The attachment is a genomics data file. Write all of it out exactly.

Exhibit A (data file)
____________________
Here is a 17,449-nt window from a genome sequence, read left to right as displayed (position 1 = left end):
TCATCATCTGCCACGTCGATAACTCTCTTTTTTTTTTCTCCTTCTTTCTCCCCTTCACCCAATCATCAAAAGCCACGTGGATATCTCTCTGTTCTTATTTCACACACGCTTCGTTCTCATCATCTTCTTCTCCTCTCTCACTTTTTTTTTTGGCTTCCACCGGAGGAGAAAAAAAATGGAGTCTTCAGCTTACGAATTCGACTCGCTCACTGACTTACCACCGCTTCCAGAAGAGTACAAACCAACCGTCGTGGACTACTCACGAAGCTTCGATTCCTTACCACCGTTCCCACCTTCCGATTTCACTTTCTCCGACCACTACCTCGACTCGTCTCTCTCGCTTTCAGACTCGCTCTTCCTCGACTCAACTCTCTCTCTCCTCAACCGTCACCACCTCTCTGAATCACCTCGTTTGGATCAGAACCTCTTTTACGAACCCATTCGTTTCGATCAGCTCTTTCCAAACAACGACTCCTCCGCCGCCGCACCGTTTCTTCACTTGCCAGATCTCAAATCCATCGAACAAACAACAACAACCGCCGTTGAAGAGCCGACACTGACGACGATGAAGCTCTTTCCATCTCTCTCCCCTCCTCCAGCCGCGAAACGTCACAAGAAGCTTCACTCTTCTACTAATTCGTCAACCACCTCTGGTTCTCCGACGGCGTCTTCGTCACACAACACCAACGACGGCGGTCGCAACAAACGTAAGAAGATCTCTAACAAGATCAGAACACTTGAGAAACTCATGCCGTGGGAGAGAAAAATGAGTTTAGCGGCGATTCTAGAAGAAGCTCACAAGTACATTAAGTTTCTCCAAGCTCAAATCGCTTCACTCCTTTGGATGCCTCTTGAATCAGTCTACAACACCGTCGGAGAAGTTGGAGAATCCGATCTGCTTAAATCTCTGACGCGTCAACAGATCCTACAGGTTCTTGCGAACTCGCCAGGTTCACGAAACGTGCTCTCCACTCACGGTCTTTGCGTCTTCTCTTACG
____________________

Here is a 17,449-nt window from a genome sequence, read left to right as displayed (position 1 = left end):
TCATCATCTGCCACGTCGATAACTCTCTTTTTTTTTTCTCCTTCTTTCTCCCCTTCACCCAATCATCAAAAGCCACGTGGATATCTCTCTGTTCTTATTTCACACACGCTTCGTTCTCATCATCTTCTTCTCCTCTCTCACTTTTTTTTTTGGCTTCCACCGGAGGAGAAAAAAAATGGAGTCTTCAGCTTACGAATTCGACTCGCTCACTGACTTACCACCGCTTCCAGAAGAGTACAAACCAACCGTCGTGGACTACTCACGAAGCTTCGATTCCTTACCACCGTTCCCACCTTCCGATTTCACTTTCTCCGACCACTACCTCGACTCGTCTCTCTCGCTTTCAGACTCGCTCTTCCTCGACTCAACTCTCTCTCTCCTCAACCGTCACCACCTCTCTGAATCACCTCGTTTGGATCAGAACCTCTTTTACGAACCCATTCGTTTCGATCAGCTCTTTCCAAACAACGACTCCTCCGCCGCCGCACCGTTTCTTCACTTGCCAGATCTCAAATCCATCGAACAAACAACAACAACCGCCGTTGAAGAGCCGACACTGACGACGATGAAGCTCTTTCCATCTCTCTCCCCTCCTCCAGCCGCGAAACGTCACAAGAAGCTTCACTCTTCTACTAATTCGTCAACCACCTCTGGTTCTCCGACGGCGTCTTCGTCACACAACACCAACGACGGCGGTCGCAACAAACGTAAGAAGATCTCTAACAAGATCAGAACACTTGAGAAACTCATGCCGTGGGAGAGAAAAATGAGTTTAGCGGCGATTCTAGAAGAAGCTCACAAGTACATTAAGTTTCTCCAAGCTCAAATCGCTTCACTCCTTTGGATGCCTCTTGAATCAGTCTACAACACCGTCGGAGAAGTTGGAGAATCCGATCTGCTTAAATCTCTGACGCGTCAACAGATCCTACAGGTTCTTGCGAACTCGCCAGGTTCACGAAACGTGCTCTCCACTCACGGTCTTTGCGTCTTCTCTTACG